1. Thanks for sharing this post with us Marco. It gives a lot more insight into things on the ground and how the help is getting out there. Very inspiring to read about this and is surely one of the great things coming out of this whole tragic situation. Makes me want to pack up and join in with the effort. Have shared on my timeline and will continue to encourage all i can to help and assist in this excellent work.

    2. Thanks for helping by spreading the word Lyse. Although this earthquake has been a tragedy for Nepal there are a lot of people out there helping in many different ways. The work that Shane has done is inspiring and we can all help by donating a bit to his cause.

  2. Here is a message from Phakchok Rimpoche

    "Dear friends, I want to update you on our progress in Nepal. Thanks to your donations, the Chokgyur Lingpa Foundation has provided aid to over 25,000 families affected by the earthquake. Sending out more than 6,000 tents and 1,000 sacks of food, we have been able to reach nearly 30 villages in desperate need.
    CGLF is one of the most effective organizations on the ground in Nepal today. With first-hand knowledge of the people and places most in need, an international support team and donations from the global community, CGLF is best-equipped to deliver desperately needed assistance to the mountain people of northwestern Nepal.
    Our work is nowhere near finished as we begin to approach our next phase that focuses on rebuilding. Please continue to support our efforts by visiting

    'It's very easy to read books on Buddhism, but what we really need is to apply and integrate the practice into every aspect of our lives.' -Phakchok Rinpoche"

  3. A great post Marco. It gives such a clear and detailed account of some of the really positive stuff that is going on under extremely difficult and challenging circumstances. It is inspiring and i am certain will bring in plenty of interest and i also hope a lot more funds so that the good work can continue... Thank you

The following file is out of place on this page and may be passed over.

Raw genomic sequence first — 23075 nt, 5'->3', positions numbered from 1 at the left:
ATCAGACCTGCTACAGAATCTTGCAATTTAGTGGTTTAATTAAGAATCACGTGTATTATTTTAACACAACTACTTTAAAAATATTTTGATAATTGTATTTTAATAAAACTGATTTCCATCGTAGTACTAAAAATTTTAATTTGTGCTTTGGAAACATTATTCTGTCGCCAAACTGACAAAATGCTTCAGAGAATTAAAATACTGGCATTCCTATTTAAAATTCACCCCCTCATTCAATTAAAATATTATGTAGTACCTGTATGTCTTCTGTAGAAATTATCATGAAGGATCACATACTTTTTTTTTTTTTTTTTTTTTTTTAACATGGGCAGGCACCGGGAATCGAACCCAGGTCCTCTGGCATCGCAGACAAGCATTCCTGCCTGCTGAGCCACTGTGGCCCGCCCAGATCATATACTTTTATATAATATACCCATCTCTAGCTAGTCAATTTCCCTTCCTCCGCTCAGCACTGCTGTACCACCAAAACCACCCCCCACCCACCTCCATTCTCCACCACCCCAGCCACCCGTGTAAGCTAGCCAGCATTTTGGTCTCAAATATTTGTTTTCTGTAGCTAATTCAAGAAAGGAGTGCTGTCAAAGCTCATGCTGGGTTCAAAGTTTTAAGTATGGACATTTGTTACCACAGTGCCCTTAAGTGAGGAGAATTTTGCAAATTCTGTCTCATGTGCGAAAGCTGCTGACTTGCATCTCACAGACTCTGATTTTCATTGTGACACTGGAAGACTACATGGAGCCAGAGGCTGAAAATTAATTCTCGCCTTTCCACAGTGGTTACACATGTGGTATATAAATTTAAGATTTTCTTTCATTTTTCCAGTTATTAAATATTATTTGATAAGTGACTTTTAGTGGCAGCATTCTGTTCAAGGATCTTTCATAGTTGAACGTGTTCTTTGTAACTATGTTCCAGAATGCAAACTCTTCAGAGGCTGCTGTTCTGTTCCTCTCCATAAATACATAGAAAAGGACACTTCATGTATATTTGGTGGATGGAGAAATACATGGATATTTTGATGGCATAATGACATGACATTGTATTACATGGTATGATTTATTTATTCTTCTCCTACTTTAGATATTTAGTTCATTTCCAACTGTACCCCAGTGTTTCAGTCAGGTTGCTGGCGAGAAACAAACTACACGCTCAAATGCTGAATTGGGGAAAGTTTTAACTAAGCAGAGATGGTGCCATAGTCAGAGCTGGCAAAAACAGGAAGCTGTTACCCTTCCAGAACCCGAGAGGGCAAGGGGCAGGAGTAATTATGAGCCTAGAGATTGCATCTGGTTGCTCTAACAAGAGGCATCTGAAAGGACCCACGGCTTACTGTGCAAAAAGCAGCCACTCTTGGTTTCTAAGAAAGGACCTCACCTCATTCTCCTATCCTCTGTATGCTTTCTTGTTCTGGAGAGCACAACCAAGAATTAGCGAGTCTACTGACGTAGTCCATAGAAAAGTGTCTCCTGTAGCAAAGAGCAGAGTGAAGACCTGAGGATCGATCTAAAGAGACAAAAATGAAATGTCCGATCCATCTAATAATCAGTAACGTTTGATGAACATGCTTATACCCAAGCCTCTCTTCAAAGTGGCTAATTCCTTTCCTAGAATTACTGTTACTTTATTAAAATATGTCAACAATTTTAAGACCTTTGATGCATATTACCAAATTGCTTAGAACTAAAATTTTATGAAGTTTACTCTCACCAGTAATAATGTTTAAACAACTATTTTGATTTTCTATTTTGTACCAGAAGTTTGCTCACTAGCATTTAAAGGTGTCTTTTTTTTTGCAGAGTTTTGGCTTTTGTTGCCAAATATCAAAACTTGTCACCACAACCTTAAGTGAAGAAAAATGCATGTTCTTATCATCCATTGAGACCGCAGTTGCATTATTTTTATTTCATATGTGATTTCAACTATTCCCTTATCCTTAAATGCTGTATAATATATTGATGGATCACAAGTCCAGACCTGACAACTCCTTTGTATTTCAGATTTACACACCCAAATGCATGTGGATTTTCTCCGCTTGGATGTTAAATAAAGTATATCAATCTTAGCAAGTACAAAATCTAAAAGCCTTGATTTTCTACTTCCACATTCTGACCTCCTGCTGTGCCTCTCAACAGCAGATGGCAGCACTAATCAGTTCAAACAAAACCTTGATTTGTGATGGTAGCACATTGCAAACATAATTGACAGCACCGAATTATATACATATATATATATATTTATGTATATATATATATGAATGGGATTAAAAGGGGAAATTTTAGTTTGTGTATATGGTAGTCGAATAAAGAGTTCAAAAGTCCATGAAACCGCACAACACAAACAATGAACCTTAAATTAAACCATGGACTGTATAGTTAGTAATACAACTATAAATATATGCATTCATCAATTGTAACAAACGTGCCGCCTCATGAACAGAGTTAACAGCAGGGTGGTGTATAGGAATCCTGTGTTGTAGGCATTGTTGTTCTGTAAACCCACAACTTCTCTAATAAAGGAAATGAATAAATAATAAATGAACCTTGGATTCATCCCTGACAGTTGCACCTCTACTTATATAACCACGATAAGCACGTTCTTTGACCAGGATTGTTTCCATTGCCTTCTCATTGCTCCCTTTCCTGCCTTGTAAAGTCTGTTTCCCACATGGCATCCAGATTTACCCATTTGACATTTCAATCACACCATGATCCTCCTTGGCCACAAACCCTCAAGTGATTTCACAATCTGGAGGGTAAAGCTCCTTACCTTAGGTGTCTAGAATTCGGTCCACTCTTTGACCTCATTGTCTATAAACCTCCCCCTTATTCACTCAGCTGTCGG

1. Thank you Lyse! Yes I also hope that it will help to bring more awareness and more funds so the monks and the students of this monastery can continue doing their amazing work.

  4. Marco thanks for sharing all of this with us. its so great to read an actual account of whats happening and see all the amazing work you have been doing... wish i could join you for it but we will do what we can from abroad.
    you're an ever inspiration! love and miss you lots.

    1. Thank you my dear Lakshya, but I just help a little bit, the guys working at the monastery, monks and western students, deserve all the merit, they've been working really hard since the beginning and continue to do so. I'm sure if you would have been here you'll have joined me to do this work, but what you are doing from Dubai is also amazing and definitely necessary. Miss you my friend.

  5. Here is a message published today by Phakchok Rimpoche.

    "Dear friends,
    As you may know, our humanitarian organization has been involved with providing earthquake relief to as many people as possible, especially in the harder-hit mountainous regions and villages of Nepal. Just as we were winding down our crisis management and rescue efforts and beginning to focus on the extensive rebuilding and medical care needed throughout Nepal, another earthquake measuring 7.3 hit, which was followed by several strong aftershocks. This has obviously had a serious impact on the direction of the work of our team in Nepal. More updates will be posted as soon as possible when we know how this latest development will affect our endeavors. Please continue to support our efforts by donating to CGLF’s Earthquake Relief Fund. You are helping us to help those in need."

  6. Marco

    It's Nadia, you remembered , i emailed you to ask you for the ashrams, and meditation center in india ...
    It's very sad what all these families are leaving ! Bravo to all of you to what you are doing,
    I gave a donation to Matthieu Riccard foundation karuna schechen,
    it's like earthquakerelief, the donation go to the earthquake victims,
    i will send the message to every body about this foundation ...
    It's amazing how the life goes on !
    A voyage is A life, In a voyage , you are in contact with the real people !!
    Les relations humaines sont profondes , VRAIES !!! C'est incroyable !

  7. Bonjour Marco

    C'est Nadia, you remember , i emailed you to have informations about the ashrams, two months ago ...
    It's very SAD what the families, moms, dads, childrens, grandmas, uncles ... are living ! but you wrote , that they keep smiling
    I gave a donation to karuna schechen the foundation of the french buddhist monk Mathieu riccard
    I will tell about the earthquakerelief to the people in New Caledonia , the island where i live !
    It's crazy how the life is ... Did you know that you will live this ?
    But i am not surprised because it's a part of LIFE,
    Le Voyage fait partie de la Vie, le RELATIONS HUMAINES sont VRAIES !!!

    NADIA §

    1. Bonjour Nadia! Thank you so much for your positive comment and for helping spreading the word. It doesn't matter to which organization one gives, the most important thing, I believe, is to give and Mathieu Riccard's foundation I'm sure is doing a great job, like many other independent groups working in the ground in Nepal. Mathieu is worldwide known and well respected western Buddhist monk. Well, I'm sure you know that.

      Marco :-)

  8. Well first of all to hats off to those people who are helping victims of Nepal. It a great and good thing to help a needy man. I just hope if I could also help them for anything. Thank you so much for this post.